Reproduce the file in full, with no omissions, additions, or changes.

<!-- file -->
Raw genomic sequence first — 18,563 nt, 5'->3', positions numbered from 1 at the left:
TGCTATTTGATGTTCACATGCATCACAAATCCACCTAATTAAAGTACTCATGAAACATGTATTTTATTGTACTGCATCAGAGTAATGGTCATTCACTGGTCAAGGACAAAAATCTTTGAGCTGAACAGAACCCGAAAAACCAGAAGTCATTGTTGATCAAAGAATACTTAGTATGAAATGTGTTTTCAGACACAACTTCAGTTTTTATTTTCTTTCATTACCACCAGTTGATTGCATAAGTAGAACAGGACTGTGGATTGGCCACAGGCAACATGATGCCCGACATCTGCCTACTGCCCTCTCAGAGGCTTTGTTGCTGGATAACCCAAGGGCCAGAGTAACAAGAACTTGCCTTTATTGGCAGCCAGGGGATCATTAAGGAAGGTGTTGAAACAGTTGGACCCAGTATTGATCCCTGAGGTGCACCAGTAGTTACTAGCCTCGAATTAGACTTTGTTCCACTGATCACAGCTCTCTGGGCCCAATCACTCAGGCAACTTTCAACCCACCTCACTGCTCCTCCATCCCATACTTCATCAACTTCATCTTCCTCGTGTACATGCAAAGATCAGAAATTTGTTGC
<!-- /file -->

Raw genomic sequence first — 18,563 nt, 5'->3', positions numbered from 1 at the left:
TGCTATTTGATGTTCACATGCATCACAAATCCACCTAATTAAAGTACTCATGAAACATGTATTTTATTGTACTGCATCAGAGTAATGGTCATTCACTGGTCAAGGACAAAAATCTTTGAGCTGAACAGAACCCGAAAAACCAGAAGTCATTGTTGATCAAAGAATACTTAGTATGAAATGTGTTTTCAGACACAACTTCAGTTTTTATTTTCTTTCATTACCACCAGTTGATTGCATAAGTAGAACAGGACTGTGGATTGGCCACAGGCAACATGATGCCCGACATCTGCCTACTGCCCTCTCAGAGGCTTTGTTGCTGGATAACCCAAGGGCCAGAGTAACAAGAACTTGCCTTTATTGGCAGCCAGGGGATCATTAAGGAAGGTGTTGAAACAGTTGGACCCAGTATTGATCCCTGAGGTGCACCAGTAGTTACTAGCCTCGAATTAGACTTTGTTCCACTGATCACAGCTCTCTGGGCCCAATCACTCAGGCAACTTTCAACCCACCTCACTGCTCCTCCATCCCATACTTCATCAACTTCATCTTCCTCGTGTACATGCAAAGATCAGAAATTTGTTGC